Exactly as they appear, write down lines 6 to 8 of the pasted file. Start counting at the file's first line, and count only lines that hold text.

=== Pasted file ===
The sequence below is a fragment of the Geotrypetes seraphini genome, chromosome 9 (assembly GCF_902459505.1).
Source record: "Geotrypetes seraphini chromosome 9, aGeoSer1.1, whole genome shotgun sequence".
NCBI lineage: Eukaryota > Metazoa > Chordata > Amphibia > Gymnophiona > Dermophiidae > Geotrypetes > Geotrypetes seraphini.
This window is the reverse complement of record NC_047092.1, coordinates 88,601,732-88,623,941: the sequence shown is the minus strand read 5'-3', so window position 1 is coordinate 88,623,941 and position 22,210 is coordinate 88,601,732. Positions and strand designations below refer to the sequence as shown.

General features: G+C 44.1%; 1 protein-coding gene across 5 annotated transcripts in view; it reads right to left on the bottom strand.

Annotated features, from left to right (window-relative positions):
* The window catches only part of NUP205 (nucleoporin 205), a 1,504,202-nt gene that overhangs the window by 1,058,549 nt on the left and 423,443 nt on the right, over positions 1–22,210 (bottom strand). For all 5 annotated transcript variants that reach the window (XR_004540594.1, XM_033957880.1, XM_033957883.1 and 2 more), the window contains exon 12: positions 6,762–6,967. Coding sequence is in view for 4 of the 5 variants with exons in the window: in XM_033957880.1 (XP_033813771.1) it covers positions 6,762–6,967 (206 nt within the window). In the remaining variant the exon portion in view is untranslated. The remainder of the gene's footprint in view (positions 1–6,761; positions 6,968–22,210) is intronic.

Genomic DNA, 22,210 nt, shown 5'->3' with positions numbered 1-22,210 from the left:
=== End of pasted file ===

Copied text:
Annotated features, from left to right (window-relative positions):
* The window catches only part of NUP205 (nucleoporin 205), a 1,504,202-nt gene that overhangs the window by 1,058,549 nt on the left and 423,443 nt on the right, over positions 1–22,210 (bottom strand). For all 5 annotated transcript variants that reach the window (XR_004540594.1, XM_033957880.1, XM_033957883.1 and 2 more), the window contains exon 12: positions 6,762–6,967. Coding sequence is in view for 4 of the 5 variants with exons in the window: in XM_033957880.1 (XP_033813771.1) it covers positions 6,762–6,967 (206 nt within the window). In the remaining variant the exon portion in view is untranslated. The remainder of the gene's footprint in view (positions 1–6,761; positions 6,968–22,210) is intronic.

Genomic DNA, 22,210 nt, shown 5'->3' with positions numbered 1-22,210 from the left: